“What are you fucking blind, you useless prick?”
“Me? Watch where you’re driving.”
“You worthless sack-”
“Anytime buddy, anytime-”
“How’s about right now, then?”
No punches rain. Fists just hover. George shakes him. Don snarls back.
And then its broken up.
It’s someone I don’t know. A middle-aged man who gets in-between them and sees them both off, each to his own car, a gentle shove to get George into his seat. While a small crowd gathers, backing the stranger, taking the wind out of the younger men’s sails. Done and dusted.
So why are my hands shaking? What is this feeling that courses through me, as if time hasn’t moved at all. As if we’re back in the hallway, in the sea of uniforms, as if I’m shrunken up against the lockers, half curious to see where this is going to go, half afraid that suddenly I’ll be noticed again and turned on. I’ll have the wrong look on my face, say the wrong words, laugh at the wrong moment. Invisible. That’d been the thing to be. If only I’d stayed that way.
But then I wouldn’t have Ty.
Who knows where I’d be, or what things I have or wouldn’t have.
“Marie, you slut!” The faces wide with smiles, with mocking. It’s half condemnatory, half congratulatory.
“When ya going to pop, girl?”
“Is it going to look like the stray dog down the road there?”
Memories. Horrible memories.
“I told you she wasn’t the goody good she’s pretending to be.”
“Yeah, but why her? Why would anyone do her?”
I go home mid-afternoon. I tell Mum and Dad I’ve got a headache and I retire to my room. At dinnertime I tell them I’ve still got it and request to be left to sleep.
Nobody seems to mind.
I sit in the chair in the corner and jiggle Ty on my knee. I sing his favourite song and take another shot at the clapping game I’m teaching him.
Like primary school. The first years. Before my status as pariah became really set in stone. What was the name of her anyway, the dark-haired girl who’d sit in the long grass with me and play these games, who had a little unicorn hairclip? When I was six or seven we’d been sort of friends. She’d moved away. There’d been no-one to replace her.
Shawna ducks her head in. “Hey, Marie.”
I look up, weary.
She slides in. “You not really sick?”
“Them? In there?”
“I’m sorry. I’m tired. I just couldn’t…”
“Did you think it’d be different?”
“How long have you known them?”
“Hey. I grew up under them too.” As if she has all the answers and has always had them. She’s never deferred to seniority. She’s never had reason to.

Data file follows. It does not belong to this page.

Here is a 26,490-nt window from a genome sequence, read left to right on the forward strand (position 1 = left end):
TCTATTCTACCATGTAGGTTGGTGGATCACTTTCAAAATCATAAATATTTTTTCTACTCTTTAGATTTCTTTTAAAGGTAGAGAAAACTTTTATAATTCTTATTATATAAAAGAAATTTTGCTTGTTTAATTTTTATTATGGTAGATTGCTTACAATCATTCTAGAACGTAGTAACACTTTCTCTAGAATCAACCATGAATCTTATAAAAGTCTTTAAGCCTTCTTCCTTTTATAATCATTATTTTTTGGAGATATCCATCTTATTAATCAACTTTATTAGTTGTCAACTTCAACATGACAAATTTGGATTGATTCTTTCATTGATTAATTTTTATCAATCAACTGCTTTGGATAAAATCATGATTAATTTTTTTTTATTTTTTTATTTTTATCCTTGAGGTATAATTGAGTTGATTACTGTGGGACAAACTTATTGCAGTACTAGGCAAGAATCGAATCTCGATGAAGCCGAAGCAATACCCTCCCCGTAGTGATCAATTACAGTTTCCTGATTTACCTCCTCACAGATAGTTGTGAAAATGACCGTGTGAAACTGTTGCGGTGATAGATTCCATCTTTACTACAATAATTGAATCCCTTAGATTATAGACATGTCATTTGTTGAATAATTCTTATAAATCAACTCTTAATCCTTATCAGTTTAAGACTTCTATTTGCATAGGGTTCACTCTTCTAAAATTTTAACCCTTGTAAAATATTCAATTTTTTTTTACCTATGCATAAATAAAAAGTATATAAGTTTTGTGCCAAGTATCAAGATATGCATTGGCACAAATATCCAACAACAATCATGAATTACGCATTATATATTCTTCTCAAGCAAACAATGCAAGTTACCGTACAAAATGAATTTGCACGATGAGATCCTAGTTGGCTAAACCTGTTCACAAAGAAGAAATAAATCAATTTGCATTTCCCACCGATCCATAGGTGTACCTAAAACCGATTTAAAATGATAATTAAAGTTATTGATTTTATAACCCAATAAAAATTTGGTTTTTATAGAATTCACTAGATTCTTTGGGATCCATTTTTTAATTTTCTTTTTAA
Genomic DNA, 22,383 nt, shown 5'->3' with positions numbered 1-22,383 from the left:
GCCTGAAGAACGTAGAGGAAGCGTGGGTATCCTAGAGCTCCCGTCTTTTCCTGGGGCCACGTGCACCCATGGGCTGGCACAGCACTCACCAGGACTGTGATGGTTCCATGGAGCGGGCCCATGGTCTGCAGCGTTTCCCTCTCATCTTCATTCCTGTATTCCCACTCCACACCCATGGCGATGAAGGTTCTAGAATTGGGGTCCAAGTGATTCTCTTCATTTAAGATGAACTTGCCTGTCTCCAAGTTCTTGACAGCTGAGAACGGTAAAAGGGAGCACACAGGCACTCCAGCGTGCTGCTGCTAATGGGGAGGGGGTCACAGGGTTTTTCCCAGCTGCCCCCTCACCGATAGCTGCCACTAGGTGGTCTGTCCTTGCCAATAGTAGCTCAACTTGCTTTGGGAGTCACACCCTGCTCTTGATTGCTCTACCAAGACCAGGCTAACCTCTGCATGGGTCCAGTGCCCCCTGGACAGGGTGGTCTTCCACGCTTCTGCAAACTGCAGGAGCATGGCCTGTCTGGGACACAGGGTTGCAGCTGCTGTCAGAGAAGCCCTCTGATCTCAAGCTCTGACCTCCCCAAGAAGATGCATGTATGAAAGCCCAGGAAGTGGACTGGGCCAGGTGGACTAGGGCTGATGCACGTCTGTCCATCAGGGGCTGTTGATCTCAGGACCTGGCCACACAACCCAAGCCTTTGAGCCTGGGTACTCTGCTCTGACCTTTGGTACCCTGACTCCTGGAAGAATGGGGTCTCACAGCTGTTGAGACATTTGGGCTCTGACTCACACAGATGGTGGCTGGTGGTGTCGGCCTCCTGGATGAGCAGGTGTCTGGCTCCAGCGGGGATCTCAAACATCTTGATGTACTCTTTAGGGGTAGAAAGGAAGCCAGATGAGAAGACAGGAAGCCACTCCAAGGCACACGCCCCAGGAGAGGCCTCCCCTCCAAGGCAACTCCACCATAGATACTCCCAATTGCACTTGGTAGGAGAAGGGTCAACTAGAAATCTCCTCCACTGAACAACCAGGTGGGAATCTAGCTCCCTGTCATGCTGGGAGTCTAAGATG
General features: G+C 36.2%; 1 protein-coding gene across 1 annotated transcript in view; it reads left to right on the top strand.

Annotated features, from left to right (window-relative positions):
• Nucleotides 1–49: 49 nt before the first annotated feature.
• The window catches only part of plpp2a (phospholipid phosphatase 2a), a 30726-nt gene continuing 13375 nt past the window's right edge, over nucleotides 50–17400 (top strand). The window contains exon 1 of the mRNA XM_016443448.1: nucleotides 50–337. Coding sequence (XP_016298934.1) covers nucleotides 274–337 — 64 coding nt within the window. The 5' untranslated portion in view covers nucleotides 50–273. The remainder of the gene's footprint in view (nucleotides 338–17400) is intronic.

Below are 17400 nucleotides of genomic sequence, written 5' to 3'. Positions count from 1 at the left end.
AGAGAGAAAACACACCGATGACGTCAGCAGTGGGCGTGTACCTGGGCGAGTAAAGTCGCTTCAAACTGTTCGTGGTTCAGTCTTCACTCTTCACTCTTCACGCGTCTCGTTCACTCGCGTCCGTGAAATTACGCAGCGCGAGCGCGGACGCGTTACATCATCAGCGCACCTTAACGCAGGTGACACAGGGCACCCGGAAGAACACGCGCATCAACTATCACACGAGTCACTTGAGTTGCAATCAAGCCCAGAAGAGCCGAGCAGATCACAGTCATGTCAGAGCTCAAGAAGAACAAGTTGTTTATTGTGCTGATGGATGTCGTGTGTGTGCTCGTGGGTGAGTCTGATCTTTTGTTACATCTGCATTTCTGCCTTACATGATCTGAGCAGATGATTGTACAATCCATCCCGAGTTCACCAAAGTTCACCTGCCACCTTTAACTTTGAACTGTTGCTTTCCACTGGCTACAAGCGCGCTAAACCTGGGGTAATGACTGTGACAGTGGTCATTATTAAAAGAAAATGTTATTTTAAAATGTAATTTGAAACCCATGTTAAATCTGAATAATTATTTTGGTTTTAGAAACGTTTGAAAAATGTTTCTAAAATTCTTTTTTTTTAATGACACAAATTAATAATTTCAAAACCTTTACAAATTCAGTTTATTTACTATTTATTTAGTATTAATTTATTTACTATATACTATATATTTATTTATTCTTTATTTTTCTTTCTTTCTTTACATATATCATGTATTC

Shawna doesn’t stay home at night. She takes after me in this one way: crawling out of her bedroom window and jumping down onto the lawn without making a sound. She has a shiny jacket over her jeans, a cap on her head, her hair loose. I can see a figure standing in the shadow of a tree at far end of the garden. A male figure, definitely waiting for her. And I watch her run up to him, take a dive at him, leap onto his hips, with her legs wrapping his thighs. I’ve always been convinced that that sort of stunt only works in the movies, if you try to pull it off in real life, in real time, the pair of you just end up flat on your faces. Well, apparently not, because Shawna executes it flawlessly. She throws her arms around whoever this is and buries her face in the side of his head.
As they walk away he reaches for her hand.
She walks with such a light step. Like there’s not so much as a care in her head. She could be floating. There could literally be little springs on her feet. But maybe I’d looked like that once. Once. Twice actually. Before the whole thing came crashing down around me, and my feet became suddenly weighted with lead.
That’s why I wait until I see her climb home. I walk into her room quietly, without knocking.
Her eyes adjust, squinting to be sure its me.
“Yeah. It could have been Mum.”
“Wasn’t,” she says with studied nonchalance.
“And that was?” I gesture loosely outdoors.
I narrow my eyes.
“Who’s new? Here?”
“The Coppers family. His dad’s a teacher.”
“And you and him…?”
“I know. And totally. But we use protection.”
“Well, so did I.”
“No. The real stuff.”
“You’re on the pill?”
“Shit yeah. I mean condoms break, don’t they? You’d know.”
I do know. The hard way. Of course. It’s like nothing blows her off balance. I want to be the big sister, doling out the sage, seasoned advice; but how can I be? Given where I’ve ended up and how I’ve gotten here? And learn from my mistakes? Whatever Ty is, he’s not a mistake. Or a regret? And if the condom had to break to bring him here, to make him real, then it was meant to happen, and it was wonderful that it happened.